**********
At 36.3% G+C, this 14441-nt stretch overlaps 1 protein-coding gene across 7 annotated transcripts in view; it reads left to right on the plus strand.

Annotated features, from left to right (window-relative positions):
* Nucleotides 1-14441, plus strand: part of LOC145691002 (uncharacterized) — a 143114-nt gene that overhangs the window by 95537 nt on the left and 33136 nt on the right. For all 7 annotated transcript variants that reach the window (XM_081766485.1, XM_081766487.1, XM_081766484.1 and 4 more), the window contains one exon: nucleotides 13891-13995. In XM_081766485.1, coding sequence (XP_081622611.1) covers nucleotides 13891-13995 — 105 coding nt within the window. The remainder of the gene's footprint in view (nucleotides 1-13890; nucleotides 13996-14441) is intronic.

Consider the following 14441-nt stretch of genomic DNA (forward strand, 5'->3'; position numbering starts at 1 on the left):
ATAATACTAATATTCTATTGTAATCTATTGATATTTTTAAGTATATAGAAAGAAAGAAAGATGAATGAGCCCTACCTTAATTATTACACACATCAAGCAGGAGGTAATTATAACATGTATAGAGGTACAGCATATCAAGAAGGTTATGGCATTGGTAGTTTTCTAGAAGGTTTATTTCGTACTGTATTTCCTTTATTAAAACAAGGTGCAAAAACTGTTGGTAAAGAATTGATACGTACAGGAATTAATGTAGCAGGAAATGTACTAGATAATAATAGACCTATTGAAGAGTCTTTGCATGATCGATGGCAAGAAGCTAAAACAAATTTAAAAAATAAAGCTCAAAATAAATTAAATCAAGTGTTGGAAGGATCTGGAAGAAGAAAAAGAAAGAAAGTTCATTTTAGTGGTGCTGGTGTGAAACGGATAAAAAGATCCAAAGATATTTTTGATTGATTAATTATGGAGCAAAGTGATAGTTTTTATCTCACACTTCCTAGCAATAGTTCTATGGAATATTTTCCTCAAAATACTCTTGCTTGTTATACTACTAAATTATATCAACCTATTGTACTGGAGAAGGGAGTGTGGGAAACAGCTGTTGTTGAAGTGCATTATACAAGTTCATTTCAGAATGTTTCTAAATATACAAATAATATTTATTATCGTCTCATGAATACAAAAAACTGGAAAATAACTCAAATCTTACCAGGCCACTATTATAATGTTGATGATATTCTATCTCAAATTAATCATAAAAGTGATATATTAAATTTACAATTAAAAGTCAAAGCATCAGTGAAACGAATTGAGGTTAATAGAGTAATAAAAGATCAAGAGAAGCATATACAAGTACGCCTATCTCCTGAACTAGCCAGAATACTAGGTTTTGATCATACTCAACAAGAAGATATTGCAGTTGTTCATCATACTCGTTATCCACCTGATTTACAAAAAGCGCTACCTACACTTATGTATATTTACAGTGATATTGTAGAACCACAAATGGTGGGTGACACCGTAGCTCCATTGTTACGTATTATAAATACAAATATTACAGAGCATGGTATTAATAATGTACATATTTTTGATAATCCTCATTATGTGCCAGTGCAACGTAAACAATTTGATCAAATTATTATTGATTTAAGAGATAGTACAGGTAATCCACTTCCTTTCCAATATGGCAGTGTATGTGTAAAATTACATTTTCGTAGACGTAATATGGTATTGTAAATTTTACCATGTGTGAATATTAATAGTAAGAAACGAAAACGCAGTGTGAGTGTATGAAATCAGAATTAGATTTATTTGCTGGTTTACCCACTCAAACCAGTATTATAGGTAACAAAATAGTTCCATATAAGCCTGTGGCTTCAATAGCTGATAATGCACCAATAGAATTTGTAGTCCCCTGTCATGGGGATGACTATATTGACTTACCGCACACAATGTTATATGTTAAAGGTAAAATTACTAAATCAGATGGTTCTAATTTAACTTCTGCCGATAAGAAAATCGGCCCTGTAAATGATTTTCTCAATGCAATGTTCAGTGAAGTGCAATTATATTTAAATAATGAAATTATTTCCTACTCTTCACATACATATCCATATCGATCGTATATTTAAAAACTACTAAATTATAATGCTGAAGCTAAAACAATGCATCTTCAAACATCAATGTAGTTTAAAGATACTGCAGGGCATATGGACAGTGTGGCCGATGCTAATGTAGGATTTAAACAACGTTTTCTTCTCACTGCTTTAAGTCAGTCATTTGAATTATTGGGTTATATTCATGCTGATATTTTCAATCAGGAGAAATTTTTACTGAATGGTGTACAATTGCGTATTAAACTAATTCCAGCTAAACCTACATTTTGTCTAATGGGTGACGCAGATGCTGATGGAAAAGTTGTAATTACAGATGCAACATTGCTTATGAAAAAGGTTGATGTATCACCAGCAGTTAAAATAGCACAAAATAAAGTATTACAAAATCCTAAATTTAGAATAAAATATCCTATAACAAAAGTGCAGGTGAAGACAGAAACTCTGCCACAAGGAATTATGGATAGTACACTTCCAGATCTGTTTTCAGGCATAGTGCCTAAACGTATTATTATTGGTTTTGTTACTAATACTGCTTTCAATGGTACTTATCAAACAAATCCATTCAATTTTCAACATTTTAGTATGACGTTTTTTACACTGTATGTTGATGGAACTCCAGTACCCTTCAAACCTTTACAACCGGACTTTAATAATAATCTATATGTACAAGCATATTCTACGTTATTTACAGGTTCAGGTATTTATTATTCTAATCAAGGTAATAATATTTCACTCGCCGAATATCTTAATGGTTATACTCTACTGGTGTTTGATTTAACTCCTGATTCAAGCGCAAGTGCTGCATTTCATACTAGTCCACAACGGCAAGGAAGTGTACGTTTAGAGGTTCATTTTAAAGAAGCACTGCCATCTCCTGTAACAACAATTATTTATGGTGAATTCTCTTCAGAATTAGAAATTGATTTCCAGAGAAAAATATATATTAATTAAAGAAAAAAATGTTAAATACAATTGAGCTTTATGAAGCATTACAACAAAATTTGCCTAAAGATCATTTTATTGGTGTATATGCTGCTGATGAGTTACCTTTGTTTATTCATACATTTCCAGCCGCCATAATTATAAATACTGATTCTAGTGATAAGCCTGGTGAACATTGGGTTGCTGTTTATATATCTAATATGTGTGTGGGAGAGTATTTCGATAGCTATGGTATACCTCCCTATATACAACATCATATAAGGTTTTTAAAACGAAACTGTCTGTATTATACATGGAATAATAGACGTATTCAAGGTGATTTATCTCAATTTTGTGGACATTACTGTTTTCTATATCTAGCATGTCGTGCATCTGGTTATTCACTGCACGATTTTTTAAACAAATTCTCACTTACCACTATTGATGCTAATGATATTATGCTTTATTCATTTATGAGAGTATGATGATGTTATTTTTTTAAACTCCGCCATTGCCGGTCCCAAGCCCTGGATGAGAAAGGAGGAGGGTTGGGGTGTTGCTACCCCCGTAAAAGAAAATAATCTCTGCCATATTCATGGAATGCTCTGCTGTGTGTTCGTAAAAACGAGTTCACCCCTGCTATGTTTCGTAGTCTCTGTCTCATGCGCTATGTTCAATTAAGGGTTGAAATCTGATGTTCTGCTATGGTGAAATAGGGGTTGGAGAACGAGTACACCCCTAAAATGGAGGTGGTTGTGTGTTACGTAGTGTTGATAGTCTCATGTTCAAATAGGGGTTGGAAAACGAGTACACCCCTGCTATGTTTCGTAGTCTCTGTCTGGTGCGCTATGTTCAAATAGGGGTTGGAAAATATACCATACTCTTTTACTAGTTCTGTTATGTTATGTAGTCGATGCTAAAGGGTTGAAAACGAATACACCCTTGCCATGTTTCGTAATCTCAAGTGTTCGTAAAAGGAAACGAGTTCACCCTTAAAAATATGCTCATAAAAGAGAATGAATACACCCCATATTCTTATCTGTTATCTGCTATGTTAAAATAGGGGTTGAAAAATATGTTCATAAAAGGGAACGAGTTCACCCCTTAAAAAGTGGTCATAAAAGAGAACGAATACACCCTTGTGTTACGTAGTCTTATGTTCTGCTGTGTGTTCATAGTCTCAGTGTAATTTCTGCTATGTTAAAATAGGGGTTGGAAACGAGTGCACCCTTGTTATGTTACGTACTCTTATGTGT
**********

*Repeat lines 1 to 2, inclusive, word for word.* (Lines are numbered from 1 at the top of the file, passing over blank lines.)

At 36.3% G+C, this 14441-nt stretch overlaps 1 protein-coding gene across 7 annotated transcripts in view; it reads left to right on the plus strand.

Annotated features, from left to right (window-relative positions):